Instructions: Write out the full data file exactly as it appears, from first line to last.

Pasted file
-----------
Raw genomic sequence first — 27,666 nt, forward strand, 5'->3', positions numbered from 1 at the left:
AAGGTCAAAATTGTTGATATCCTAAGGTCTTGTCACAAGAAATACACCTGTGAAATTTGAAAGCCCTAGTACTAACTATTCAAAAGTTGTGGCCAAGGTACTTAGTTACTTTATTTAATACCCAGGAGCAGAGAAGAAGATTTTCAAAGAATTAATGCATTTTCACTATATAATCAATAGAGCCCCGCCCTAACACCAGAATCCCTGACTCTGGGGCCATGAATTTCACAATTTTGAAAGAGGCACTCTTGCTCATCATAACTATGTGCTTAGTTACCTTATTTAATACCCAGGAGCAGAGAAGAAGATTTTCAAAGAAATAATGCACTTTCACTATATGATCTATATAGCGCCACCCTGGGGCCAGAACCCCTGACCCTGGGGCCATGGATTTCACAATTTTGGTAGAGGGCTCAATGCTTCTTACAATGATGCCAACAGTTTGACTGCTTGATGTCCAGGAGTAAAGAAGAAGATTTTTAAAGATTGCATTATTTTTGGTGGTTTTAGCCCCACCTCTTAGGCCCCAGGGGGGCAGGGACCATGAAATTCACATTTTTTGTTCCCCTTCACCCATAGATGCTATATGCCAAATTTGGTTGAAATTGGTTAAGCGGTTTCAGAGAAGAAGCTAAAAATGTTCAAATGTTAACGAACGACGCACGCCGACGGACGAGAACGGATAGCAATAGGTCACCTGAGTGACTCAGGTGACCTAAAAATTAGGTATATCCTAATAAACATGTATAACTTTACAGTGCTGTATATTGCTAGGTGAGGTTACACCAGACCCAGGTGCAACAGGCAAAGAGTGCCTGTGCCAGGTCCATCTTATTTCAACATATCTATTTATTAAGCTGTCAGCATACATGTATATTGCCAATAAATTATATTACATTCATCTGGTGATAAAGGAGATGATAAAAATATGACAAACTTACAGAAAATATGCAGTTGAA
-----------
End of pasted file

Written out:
Raw genomic sequence first — 27,666 nt, forward strand, 5'->3', positions numbered from 1 at the left:
AAGGTCAAAATTGTTGATATCCTAAGGTCTTGTCACAAGAAATACACCTGTGAAATTTGAAAGCCCTAGTACTAACTATTCAAAAGTTGTGGCCAAGGTACTTAGTTACTTTATTTAATACCCAGGAGCAGAGAAGAAGATTTTCAAAGAATTAATGCATTTTCACTATATAATCAATAGAGCCCCGCCCTAACACCAGAATCCCTGACTCTGGGGCCATGAATTTCACAATTTTGAAAGAGGCACTCTTGCTCATCATAACTATGTGCTTAGTTACCTTATTTAATACCCAGGAGCAGAGAAGAAGATTTTCAAAGAAATAATGCACTTTCACTATATGATCTATATAGCGCCACCCTGGGGCCAGAACCCCTGACCCTGGGGCCATGGATTTCACAATTTTGGTAGAGGGCTCAATGCTTCTTACAATGATGCCAACAGTTTGACTGCTTGATGTCCAGGAGTAAAGAAGAAGATTTTTAAAGATTGCATTATTTTTGGTGGTTTTAGCCCCACCTCTTAGGCCCCAGGGGGGCAGGGACCATGAAATTCACATTTTTTGTTCCCCTTCACCCATAGATGCTATATGCCAAATTTGGTTGAAATTGGTTAAGCGGTTTCAGAGAAGAAGCTAAAAATGTTCAAATGTTAACGAACGACGCACGCCGACGGACGAGAACGGATAGCAATAGGTCACCTGAGTGACTCAGGTGACCTAAAAATTAGGTATATCCTAATAAACATGTATAACTTTACAGTGCTGTATATTGCTAGGTGAGGTTACACCAGACCCAGGTGCAACAGGCAAAGAGTGCCTGTGCCAGGTCCATCTTATTTCAACATATCTATTTATTAAGCTGTCAGCATACATGTATATTGCCAATAAATTATATTACATTCATCTGGTGATAAAGGAGATGATAAAAATATGACAAACTTACAGAAAATATGCAGTTGAA